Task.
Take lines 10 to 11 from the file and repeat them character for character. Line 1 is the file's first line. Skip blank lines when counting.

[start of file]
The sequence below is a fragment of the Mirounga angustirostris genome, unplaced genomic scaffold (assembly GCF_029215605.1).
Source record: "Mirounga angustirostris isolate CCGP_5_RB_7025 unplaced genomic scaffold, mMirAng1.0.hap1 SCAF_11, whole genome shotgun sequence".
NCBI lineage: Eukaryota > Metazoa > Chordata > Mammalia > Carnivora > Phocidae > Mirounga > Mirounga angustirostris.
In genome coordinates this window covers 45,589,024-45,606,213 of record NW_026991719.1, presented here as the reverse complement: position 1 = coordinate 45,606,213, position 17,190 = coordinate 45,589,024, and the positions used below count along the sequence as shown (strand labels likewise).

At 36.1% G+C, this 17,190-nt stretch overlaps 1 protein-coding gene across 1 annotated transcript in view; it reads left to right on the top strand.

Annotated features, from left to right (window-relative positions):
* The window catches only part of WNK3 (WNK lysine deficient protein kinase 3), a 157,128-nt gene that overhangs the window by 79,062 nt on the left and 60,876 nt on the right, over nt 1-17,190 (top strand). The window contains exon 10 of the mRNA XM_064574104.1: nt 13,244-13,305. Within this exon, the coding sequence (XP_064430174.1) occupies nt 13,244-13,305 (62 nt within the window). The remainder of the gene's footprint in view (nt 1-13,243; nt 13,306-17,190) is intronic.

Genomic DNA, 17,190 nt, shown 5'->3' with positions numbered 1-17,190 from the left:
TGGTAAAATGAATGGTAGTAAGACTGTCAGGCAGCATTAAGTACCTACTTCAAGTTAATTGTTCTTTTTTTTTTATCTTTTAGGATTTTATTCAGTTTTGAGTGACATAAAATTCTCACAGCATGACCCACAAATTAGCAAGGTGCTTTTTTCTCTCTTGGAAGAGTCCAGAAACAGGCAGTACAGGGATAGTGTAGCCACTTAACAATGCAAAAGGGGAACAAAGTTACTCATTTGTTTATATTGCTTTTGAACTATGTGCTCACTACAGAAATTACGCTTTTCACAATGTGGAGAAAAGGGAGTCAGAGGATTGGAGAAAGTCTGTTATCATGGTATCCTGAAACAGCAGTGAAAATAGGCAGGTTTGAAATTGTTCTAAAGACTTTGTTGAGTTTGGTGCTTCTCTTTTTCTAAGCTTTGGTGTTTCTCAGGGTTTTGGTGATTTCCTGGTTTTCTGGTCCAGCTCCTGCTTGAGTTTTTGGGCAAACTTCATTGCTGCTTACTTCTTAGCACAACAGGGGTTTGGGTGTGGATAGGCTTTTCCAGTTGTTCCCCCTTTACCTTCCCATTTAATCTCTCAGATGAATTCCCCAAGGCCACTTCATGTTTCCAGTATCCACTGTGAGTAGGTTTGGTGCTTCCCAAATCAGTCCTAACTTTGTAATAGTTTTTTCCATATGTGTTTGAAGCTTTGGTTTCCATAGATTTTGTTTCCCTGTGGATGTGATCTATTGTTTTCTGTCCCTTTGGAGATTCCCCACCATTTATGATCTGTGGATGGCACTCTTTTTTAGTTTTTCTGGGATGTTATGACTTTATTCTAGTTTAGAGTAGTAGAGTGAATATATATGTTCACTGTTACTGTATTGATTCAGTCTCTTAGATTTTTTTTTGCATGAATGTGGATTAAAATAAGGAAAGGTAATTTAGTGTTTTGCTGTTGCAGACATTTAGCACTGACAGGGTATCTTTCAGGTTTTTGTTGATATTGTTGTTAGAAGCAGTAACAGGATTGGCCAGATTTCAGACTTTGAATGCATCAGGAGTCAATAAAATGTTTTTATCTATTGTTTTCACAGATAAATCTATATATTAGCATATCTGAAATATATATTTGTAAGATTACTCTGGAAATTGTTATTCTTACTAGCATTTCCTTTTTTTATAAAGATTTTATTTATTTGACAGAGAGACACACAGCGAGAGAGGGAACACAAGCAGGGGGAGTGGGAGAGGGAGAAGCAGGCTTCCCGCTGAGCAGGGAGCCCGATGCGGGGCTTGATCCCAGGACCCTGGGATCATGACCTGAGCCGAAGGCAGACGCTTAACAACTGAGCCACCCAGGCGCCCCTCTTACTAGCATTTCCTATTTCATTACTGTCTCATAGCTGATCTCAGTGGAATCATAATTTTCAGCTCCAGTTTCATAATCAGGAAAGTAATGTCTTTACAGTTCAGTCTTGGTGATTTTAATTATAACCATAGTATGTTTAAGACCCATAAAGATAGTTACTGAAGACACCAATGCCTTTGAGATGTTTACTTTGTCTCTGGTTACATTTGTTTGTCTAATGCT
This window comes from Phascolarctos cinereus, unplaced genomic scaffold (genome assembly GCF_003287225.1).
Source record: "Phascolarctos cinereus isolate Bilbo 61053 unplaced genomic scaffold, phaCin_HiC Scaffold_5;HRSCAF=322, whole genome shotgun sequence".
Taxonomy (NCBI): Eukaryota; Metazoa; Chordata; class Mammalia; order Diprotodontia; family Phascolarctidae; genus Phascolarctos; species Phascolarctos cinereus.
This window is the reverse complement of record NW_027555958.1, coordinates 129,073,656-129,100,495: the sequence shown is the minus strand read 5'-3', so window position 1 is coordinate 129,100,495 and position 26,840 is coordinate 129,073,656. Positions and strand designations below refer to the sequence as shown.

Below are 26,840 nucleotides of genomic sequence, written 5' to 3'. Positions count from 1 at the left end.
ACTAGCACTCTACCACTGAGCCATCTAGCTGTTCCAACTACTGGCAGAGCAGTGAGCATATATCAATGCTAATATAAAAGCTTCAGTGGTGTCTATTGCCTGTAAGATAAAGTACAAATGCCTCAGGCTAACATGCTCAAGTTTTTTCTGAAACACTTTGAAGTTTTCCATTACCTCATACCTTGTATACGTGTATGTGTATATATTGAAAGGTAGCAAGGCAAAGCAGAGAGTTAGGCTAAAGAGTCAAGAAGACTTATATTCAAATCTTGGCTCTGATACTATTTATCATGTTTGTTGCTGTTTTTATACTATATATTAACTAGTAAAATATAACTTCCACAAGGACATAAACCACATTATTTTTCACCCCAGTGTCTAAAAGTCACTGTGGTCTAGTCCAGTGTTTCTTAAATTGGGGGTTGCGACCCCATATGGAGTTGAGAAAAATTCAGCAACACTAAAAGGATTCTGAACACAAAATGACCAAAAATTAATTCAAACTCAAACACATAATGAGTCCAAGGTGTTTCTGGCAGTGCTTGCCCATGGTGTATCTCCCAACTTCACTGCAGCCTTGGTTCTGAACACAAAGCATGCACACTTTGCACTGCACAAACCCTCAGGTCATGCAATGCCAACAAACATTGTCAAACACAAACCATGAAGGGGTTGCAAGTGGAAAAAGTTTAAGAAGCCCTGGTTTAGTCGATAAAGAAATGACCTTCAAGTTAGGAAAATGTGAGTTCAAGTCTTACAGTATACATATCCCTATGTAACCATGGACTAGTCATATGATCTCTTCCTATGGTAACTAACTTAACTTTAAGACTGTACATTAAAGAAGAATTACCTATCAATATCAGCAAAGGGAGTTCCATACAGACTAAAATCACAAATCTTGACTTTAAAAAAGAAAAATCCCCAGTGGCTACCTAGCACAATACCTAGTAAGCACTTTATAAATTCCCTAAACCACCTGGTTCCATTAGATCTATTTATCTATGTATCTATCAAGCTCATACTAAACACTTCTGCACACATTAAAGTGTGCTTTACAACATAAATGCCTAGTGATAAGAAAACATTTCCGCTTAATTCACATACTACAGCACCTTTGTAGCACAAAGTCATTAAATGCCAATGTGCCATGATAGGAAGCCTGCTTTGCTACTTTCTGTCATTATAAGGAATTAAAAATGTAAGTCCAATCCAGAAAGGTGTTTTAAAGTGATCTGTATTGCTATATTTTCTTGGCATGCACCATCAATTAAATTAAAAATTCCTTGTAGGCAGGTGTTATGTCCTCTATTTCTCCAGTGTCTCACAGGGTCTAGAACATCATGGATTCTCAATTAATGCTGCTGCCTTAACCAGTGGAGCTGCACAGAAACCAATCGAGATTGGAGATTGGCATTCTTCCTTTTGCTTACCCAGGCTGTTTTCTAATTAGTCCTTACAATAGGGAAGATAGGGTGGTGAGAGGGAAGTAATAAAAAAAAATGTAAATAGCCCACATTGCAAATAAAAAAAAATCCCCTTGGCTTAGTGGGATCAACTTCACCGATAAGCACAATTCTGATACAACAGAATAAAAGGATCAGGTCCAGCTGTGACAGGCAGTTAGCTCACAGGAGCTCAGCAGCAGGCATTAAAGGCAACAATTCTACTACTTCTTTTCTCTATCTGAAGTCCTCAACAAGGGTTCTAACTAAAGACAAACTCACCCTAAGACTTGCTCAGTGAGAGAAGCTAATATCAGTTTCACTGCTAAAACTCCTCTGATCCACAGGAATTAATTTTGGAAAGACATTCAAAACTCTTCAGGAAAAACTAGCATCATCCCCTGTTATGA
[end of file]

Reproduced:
This window comes from Phascolarctos cinereus, unplaced genomic scaffold (genome assembly GCF_003287225.1).
Source record: "Phascolarctos cinereus isolate Bilbo 61053 unplaced genomic scaffold, phaCin_HiC Scaffold_5;HRSCAF=322, whole genome shotgun sequence".